Friday, September 07, 2007

breastfeeding again

I am just blown away. Seriously! What is up with the pervasive amount of mis-information about breastfeeding???? Even from alternative health care practitioners......

In the last few days, I have talked with 2 different moms.

First mom's baby is about a month old. At 2 weeks old, she took her baby to the 'breastfeeding clinic' class that takes place twice a week at our local hospital. The lactation consultants there (called lactation specialists on their website, so probably not IBCLCs) determined that because she didn't gain much after nursing (leisurely) for 20 minutes, that the mother's supply was inadequate. Baby was fine otherwise, good output (wet/poopy diapers) thriving in all other aspects, not loosing weight, etc. They sent her home with formula (!!), a nipple shield (not surprising) and a SNS (which they didn't show her how to use at all). When I hear crap like this, I just want to throw up. Oh my. :( She had never tried the SNS because she had no idea how to use it. Of course, she could have gone back and asked for help, but why the hell would you give a mom (who you believe to have a low supply) a SNS without showing her HOW to use it????

This breastfeeding clinic consists of stripping baby down, weighing baby, nursing baby, then weighing baby. Then being told that you either have enough milk or don't. Total nonsense. That coupled with their love of handing out nipple shields like there is no tomorrow, and, I admit it, I have a very strong dislike of the class.

The second mom has a week old baby, and was having horrible sore nipples. Her midwife suggested giving her nipples a rest for a few days, and just pump or hand express milk and gave her a syringe feeder to feed her baby. Then, at a week, when it was apparent that the baby wasn't gaining, and was still loosing weight, she suggested she supplement with goat's milk. :( I can't be the only one who sees problems with this advice. It's the latch! It's the latch!! A poor latch will of course cause sore nipples. It will also lead to the baby not getting as much milk, and, because the breasts aren't being effectively drained, to a low milk supply. Which is where the mom is at now. Her supply is low, her baby is still losing weight. :( While I understand that you want to give mom a break from the horrible pain of sore nipples, stopping nursing is a very poor solution. It too will more often than not lead to low supply. Fixing the latch is the best solution for both mom and baby.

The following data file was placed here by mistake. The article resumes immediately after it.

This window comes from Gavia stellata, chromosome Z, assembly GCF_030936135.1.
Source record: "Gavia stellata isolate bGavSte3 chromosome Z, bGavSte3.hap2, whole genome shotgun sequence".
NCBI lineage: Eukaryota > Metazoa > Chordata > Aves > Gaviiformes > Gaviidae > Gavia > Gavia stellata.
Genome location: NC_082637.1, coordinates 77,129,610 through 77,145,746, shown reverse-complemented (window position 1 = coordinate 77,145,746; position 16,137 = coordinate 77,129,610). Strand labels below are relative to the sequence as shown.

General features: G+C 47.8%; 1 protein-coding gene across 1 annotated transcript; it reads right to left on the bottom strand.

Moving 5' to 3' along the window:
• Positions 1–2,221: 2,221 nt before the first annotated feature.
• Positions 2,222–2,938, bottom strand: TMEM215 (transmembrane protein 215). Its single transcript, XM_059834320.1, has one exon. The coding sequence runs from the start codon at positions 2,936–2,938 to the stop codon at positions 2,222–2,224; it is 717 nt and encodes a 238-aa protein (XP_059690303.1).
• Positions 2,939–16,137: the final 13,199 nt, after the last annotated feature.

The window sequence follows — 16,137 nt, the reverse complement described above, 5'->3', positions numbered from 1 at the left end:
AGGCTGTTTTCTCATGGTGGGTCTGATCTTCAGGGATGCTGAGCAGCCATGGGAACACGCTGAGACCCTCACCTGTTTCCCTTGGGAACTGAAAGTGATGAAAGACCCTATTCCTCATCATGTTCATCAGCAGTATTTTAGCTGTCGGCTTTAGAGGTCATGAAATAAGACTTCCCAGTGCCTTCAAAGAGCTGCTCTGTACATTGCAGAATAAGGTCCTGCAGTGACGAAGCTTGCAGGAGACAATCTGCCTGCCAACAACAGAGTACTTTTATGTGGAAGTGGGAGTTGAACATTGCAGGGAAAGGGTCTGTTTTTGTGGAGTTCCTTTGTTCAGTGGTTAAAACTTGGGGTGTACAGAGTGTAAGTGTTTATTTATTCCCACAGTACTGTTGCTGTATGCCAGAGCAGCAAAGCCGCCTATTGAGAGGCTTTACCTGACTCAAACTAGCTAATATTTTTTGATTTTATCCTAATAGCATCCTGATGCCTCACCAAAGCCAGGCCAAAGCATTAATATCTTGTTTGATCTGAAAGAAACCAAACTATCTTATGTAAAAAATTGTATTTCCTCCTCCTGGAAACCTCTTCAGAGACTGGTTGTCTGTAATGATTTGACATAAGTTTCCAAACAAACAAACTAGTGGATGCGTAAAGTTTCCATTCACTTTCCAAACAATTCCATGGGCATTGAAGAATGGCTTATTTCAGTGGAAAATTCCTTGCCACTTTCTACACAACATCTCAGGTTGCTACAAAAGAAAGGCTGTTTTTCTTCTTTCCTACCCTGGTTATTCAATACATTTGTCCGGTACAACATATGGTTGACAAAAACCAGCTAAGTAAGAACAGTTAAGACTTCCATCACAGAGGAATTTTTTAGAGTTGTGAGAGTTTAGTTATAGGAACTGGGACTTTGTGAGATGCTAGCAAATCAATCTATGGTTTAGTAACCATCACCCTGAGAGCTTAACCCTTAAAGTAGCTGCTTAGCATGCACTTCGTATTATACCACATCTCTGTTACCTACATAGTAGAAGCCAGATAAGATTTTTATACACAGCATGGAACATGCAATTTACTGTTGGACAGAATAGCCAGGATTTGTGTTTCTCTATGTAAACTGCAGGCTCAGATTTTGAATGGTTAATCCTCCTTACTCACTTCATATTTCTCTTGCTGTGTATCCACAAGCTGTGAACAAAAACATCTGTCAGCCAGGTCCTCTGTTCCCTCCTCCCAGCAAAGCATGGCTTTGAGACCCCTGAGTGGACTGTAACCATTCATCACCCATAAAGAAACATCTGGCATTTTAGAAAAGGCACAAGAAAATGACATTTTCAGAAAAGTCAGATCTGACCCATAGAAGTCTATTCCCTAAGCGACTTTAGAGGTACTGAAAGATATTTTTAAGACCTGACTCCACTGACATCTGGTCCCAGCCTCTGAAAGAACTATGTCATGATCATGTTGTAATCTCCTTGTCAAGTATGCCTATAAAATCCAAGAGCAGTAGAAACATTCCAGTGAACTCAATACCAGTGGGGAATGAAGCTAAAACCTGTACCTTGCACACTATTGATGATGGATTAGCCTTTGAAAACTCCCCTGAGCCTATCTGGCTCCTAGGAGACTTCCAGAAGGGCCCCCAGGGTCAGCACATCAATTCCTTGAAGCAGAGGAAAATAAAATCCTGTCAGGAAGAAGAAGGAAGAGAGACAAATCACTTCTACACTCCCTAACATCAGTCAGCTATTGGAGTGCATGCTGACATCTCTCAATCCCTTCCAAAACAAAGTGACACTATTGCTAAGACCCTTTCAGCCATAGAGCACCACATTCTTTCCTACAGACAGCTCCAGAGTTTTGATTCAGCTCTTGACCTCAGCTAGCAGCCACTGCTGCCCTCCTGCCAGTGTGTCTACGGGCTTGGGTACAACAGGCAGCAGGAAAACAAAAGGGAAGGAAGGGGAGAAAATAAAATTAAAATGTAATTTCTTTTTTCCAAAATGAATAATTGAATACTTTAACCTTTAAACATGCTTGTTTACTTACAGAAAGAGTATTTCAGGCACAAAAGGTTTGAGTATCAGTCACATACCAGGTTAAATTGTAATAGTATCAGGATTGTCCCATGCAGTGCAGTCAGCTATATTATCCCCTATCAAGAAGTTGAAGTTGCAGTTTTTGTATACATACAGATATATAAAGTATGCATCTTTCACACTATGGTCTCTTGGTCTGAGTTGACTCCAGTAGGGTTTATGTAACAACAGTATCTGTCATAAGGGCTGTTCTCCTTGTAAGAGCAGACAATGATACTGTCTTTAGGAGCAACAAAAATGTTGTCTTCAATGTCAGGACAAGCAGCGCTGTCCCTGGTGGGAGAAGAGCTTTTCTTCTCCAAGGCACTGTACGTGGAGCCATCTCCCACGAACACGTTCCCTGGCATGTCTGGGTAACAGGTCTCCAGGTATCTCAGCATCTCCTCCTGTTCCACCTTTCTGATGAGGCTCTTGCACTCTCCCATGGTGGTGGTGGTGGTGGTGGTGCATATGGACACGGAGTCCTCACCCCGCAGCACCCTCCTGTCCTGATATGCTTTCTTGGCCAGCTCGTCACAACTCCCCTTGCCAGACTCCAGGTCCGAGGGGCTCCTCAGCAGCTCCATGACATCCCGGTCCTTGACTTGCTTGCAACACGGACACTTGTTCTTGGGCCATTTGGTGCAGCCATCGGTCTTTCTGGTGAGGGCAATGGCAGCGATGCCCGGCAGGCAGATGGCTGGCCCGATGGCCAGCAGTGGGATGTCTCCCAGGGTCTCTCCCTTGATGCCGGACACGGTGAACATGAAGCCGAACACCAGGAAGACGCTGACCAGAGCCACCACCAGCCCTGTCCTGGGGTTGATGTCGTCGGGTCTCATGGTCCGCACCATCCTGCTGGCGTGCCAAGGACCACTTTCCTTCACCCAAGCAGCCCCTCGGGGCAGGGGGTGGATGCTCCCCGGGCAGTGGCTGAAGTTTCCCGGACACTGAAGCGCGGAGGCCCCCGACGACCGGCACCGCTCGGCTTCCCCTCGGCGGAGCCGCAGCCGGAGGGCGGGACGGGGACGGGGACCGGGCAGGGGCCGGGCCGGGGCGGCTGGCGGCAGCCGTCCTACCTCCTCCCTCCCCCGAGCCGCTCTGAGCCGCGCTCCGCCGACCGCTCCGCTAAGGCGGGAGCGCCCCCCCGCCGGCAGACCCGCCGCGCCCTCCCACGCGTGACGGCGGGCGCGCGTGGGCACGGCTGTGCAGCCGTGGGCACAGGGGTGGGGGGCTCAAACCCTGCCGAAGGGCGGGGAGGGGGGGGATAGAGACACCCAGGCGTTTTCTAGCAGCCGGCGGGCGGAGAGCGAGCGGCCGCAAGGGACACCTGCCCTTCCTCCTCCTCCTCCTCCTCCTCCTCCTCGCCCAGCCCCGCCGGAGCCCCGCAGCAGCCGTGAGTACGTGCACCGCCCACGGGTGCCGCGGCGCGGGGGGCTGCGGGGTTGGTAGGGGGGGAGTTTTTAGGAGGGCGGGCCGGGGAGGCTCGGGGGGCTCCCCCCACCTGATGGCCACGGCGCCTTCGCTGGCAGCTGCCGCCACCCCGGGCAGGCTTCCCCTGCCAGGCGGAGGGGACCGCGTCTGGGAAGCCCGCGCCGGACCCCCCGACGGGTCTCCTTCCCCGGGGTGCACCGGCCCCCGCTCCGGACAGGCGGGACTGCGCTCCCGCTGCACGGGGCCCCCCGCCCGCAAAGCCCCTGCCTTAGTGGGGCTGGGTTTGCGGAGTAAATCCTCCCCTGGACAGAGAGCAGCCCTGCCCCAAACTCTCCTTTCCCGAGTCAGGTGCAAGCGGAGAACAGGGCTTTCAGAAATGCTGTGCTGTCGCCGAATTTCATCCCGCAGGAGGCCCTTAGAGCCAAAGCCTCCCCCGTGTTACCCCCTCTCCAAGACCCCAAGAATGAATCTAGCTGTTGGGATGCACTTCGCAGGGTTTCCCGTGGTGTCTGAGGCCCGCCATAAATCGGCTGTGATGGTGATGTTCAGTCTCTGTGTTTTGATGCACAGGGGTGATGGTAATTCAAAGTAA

She took her baby in to see a naturopath doctor (who also happens to attend homebirths) and he told her that because she never experienced any physical breast changes (tenderness, growth, etc.) during pregnancy, she would never make enough milk. He suggested that it was perhaps because she had a lot of stress going on in her life during her pregnancy. What the....???? There have been studies that have shown that prenatal breast changes are NOT associated with milk supply at all. And, the bit about stress? In my opinion, a large number of women have a lot of stress during pregnancy. It seems that so much transitions and life changes suddenly occur when a woman is pregnant: moving, job changes, financial worries, and so on. If stress caused us to not make milk that easily, low milk supply would be a true problem for numerous women. Well, I guess low milk supply IS a common breastfeeding problem, but that is because of a whole other set of reasons (scheduled feedings, supplementing, poor latch, etc.).

It feels like there are so many factors that really undermine breastfeeding in our culture. Can I at least have hope that it won't last forever? Because I do, I really do.

Thursday, September 06, 2007

Birth Philosophy

I have been spending lots of free time looking at all different midwives' websites while preparing to start creating my own website. What has struck me more than anything is the similarity of all of the 'philosophies'. I know from experience that many (most?) people assume that a midwife is a midwife is a midwife. Of course, that is not the case at all. But, when you ask midwives about their birth philosophies, they almost all include some talk about birth being natural, birth working best left alone, their role is to support the woman/family, about promoting calm/gentle birth, etc.

You will never see a midwife say that she believes birth works, but only if she does "X" (perineal support/massage, vaginal exams, hat on baby right after birth, test your glucose levels prenatally, and so on).

So, when pondering about how I can word my own philosophy on birth, I am struck with the fact that I am just restating the same old lines. However, the more that I read/hear/talk with other midwives, the more I feel very much like the odd ball. How can there be this disconnect?